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alh1020 06-24-13 08:42 PM

10 Most Disturbing Teen Trends
 
10 Most Disturbing Teen Trends

Experts reveal the issues that parents should know about now

Cough Syrup and Soda
The narcotic drug codeine is found in the cough syrup bottles you likely have in your medicine cabinet—and kids can use it to get high, according to Stratyner, who has seen a rise in the practice of mixing up the drink, referred to as “sizzurp” or “purple drank.” A phenomenon popularized in some hip-hop music, cough syrup is traditionally mixed with a sugary soda like Sprite or Mountain Dew, and tends to suppress the respiratory system. Lil Wayne, who has admitted to abusing cough syrup in this way, was hospitalized in March for seizures after reportedly ingesting a high amount of codeine.

<section class="gallery-item-info"> Choking Game
It’s surprising that anyone would want to experience strangulation intentionally, but this “game” is still common among teenagers. “Kids still do the choking game,” Weichman says, explaining that the aim is to experience a mild euphoria from a fainting spell. “It cuts off the air flow to the brain, causing cell death.” In 2008, the CDC identified 82 cases of probable deaths from 1995 to 2007 as a direct result of the game. Kids can inflict the strangulation on themselves, so look for signs like ropes tied to doors and bedposts, bloodshot eyes, major headaches and visible confusion after spending time alone.

<section class="gallery-item-info"> Huffing
You might remember the dangerous practice of “huffing” emerge years ago? “We’re starting to see it trend again, putting cleaning fluids on a rag and breathing it in,” says Stratyner, who explains how the chemicals mess with areas of the brain used for vital functions like decision-making. “It is unbelievably toxic.” Health consequences like liver damage, kidney damage and sudden death, among many others, are all possible with huffing.

<section class="gallery-item-info"> Alcohol Enemas
It might be hard to believe, but alcohol enemas are an alarming new trend among teens and college kids. While it’s not common, it’s also not unheard of. “It’s shocking, but kids are doing it and it’s unbelievably deadly,” says Dr. Harris Stratyner, vice president of New York Clinical Regional Services at Caron Treatment Centers. He explains that pouring alcohol into the colon through a tube inserted in the rectum delivers alcohol directly into the bloodstream for a faster buzz. However, since the colon lacks the enzyme alcohol dehydrogenase to break down ethanol so it isn’t as toxic, the body may be irreparably poisoned before the substance can make it to the liver to be processed.

Credit Card Theft
Ever wonder where those crazy charges come from on your credit card bill? Weichman says that a good portion of the time, it’s a teenage son or daughter. “Kids will take a cell phone picture of the credit card,” he explains. “It literally takes three seconds. They can create a new bank account; they can charge things.”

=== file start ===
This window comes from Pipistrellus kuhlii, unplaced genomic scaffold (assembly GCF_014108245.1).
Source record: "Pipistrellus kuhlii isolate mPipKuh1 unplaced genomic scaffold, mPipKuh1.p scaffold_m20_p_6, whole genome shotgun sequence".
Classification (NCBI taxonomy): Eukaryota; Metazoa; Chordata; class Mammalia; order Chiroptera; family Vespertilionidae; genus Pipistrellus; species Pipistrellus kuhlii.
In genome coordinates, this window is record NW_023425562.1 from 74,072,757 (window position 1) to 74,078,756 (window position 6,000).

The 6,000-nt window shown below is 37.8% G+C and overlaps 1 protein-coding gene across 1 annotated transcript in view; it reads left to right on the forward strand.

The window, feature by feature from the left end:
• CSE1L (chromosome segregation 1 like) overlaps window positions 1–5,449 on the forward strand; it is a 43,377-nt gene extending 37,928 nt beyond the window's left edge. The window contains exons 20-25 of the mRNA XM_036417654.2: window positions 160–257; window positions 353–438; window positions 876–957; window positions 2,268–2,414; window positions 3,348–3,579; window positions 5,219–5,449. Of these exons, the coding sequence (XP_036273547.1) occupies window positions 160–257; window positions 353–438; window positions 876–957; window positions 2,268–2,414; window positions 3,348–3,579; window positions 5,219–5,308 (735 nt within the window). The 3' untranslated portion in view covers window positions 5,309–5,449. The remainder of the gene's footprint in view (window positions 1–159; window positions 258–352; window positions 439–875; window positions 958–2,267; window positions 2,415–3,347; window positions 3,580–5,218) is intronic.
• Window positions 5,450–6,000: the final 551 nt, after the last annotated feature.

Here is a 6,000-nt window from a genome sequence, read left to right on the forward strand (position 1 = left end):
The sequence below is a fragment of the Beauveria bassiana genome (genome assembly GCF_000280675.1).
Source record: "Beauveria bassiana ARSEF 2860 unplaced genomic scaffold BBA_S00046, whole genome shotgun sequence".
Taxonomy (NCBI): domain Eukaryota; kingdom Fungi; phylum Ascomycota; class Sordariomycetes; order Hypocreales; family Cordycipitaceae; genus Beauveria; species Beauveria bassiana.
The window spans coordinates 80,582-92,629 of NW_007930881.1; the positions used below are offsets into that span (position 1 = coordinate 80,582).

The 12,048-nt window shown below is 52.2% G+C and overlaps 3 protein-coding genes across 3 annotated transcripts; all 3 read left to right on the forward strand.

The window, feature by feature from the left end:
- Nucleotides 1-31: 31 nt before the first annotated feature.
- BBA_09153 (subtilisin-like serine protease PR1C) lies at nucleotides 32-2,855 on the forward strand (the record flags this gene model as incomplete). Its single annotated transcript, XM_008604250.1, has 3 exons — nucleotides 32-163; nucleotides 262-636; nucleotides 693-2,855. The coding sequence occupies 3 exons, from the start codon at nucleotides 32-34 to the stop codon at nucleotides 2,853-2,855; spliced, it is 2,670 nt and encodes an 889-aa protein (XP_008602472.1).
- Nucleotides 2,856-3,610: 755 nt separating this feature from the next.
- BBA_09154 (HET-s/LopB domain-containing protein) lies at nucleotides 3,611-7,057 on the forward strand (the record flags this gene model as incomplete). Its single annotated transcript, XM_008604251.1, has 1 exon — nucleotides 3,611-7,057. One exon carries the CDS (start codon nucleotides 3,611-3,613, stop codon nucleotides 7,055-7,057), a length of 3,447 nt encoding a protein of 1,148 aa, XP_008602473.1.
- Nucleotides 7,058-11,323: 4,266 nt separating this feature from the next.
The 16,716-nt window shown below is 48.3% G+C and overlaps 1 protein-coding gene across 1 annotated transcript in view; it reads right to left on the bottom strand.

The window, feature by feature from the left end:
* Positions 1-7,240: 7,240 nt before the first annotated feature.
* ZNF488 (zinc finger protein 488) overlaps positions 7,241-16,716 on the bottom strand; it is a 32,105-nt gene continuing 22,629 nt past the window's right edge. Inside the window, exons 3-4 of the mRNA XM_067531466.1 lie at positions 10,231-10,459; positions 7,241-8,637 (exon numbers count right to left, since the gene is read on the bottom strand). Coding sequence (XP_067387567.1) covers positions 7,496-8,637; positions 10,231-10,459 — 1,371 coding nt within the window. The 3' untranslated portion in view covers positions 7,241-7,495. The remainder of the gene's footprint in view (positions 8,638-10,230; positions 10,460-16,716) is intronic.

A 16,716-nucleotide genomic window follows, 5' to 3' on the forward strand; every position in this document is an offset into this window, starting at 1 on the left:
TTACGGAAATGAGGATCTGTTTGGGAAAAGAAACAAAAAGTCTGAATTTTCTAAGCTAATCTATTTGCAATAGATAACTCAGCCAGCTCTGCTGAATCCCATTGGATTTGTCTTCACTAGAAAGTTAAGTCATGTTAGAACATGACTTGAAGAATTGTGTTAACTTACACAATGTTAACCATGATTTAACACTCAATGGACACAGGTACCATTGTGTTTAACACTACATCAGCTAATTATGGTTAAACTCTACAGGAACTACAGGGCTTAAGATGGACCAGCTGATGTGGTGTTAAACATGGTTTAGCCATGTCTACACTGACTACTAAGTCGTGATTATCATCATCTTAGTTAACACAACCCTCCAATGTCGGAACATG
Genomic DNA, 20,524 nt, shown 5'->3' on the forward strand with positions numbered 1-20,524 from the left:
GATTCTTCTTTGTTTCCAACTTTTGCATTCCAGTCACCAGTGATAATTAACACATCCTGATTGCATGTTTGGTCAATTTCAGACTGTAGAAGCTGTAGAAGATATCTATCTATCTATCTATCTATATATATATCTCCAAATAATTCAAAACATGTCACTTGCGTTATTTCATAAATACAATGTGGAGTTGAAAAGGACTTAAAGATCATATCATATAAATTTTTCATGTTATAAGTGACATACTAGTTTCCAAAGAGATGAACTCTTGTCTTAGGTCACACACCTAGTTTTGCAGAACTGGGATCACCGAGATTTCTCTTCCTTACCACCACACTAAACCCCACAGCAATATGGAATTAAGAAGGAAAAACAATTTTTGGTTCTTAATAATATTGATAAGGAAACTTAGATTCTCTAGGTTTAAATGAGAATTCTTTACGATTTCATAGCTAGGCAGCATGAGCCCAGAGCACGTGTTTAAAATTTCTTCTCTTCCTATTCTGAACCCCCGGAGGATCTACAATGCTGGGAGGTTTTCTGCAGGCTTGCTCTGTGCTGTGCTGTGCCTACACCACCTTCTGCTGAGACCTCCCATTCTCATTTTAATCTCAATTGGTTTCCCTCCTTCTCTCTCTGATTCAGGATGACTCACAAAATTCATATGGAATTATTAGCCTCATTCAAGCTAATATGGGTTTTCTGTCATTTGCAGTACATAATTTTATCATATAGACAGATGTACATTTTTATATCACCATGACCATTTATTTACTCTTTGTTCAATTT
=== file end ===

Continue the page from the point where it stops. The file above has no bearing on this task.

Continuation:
<section class="gallery-item-info"> Drunkorexia
Proof that a calorie from one source is not the equivalent of a calorie from another—imagine getting nearly all your energy and nutrition from alcohol. Some college kids are. “This is big among college girls right now,” says Dr. Stratyner. “They won’t eat all day so they can consume large amounts of alcohol at night and not gain weight.” Stratyner says drinking on an empty stomach can throw off blood sugar levels and cause a dangerously strong state of intoxication, as well as a more powerful hangover. In addition, alcohol combined with malnutrition may further inhibit the body’s ability to get the necessary nutrients it needs to function.

<section class="gallery-item-info"> Snapchat
High school and college kids are enamored of Snapchat, an app allowing them to send random photos to friends for one second or up to several seconds before the shot is lost forever—except it’s not really lost. “They’re sending anything and everything, even naked photos,” Weichman says. “And now kids are getting wiser, taking pictures with another camera or grabbing a screenshot of the photo.” If they’re not careful, a photo could end up in the hands of someone they may not want to have it.

e-cigarettes
High school students have come up with a crafty way to smoke unnoticed—while in the classroom. California-based licensed psychologist and adolescent specialist Dr. Jerry Weichman says this is a common new trend. “They can smoke hash oil in these electronic cigarettes, and it just looks like a pen,” he says. “There isn’t a strong smell, and kids can quickly take it out of their backpacks while the teachers aren’t looking.”

<section class="gallery-item-info"> Tobacco-Marijuana Mix
Weichman says parents need to start thinking about the potential for substance issues by the time kids reach ages 12 or 13. “They start experimenting in 7th or 8th grade, and it’s really dangerous from a developmental standpoint,” he says. “On the party scene, combining tobacco with weed is really big right now. You’re getting all the negative effects of tobacco and marijuana, increasing how wasted you get. Kids really like this, unfortunately.” The message: Start talking to your son or daughter about drugs and alcohol even younger than you think your child could be into it. In addition, monitor your children’s social media and texting habits—and learn the slang terms associated with potential drug, alcohol or behavioral issues.

Text Blackmailing
Unfortunately, sending ill-advised texts and photos are not the only issue among teenagers, but carrying around texts from friends (and frenemies) in case they need mean-girl ammo later on is also a trend. “Kids will hold on to naked pictures or nasty text messages as blackmail in order to get someone to do what they want,” says Weichman.
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